In a 2014 report, McKinsey and Company explains that patient access is a top strategic item for provider CEOs for three different reasons:
The need to transform outpatient performance to enable future growth. Better performance on access often facilitates improved clinician productivity (particularly in utilization, in which we have commonly seen improvements above 20 percent).
Increasing consumer expectations and choice. Consumers will demand that provider systems offer them both good basic access (short or no wait times) and more advanced amenities (e.g., convenient online booking, “concierge” access services).
The coming shift toward risk-based models that link payments to cost, quality, and patient satisfaction. Maximizing the use of existing capacity to offer rapid (e.g., same- or next-day) access to outpatient care is important for keeping patients out of high-cost care settings.
As a result, many provider systems think that the challenge is overwhelming and are unsure where to begin.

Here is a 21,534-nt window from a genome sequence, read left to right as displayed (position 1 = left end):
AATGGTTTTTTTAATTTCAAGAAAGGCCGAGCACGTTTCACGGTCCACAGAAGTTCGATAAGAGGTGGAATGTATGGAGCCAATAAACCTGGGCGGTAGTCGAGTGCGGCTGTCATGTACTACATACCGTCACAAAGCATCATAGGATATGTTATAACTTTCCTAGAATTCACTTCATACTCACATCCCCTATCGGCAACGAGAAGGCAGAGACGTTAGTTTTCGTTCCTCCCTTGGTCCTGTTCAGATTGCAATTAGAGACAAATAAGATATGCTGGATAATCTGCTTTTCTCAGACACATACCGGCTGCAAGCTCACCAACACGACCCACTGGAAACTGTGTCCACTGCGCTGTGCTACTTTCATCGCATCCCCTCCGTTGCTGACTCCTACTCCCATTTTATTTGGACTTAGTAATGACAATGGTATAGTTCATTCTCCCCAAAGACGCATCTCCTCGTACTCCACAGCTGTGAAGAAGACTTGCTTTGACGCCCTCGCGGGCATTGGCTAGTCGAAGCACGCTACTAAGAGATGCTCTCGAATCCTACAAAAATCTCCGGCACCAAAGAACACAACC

The study goes on to describe the impact of various access improvements like “no fuss scheduling” and convenient access options like the ability to offer patients choice in appointment times (e.g., before or after work, on weekends) and other options (such as the ability to specify an individual clinician, the clinician’s gender, or the language to be spoken).
The value of getting it right, according to the study, shows that most systems improve outpatient profitability by at least 10 to 20 percent within 12 months of launch. The figure below demonstrates the impact for three different contexts:
Improving patient access is an inherently motivating goal because it resonates strongly with all key stakeholders involved in the process: clinical staff, administrative staff, call center staff, and the patients themselves.
To learn how MyHealthDirect is helping some of the biggest health systems and plans in the country, read our free report: Redefining Patient Access.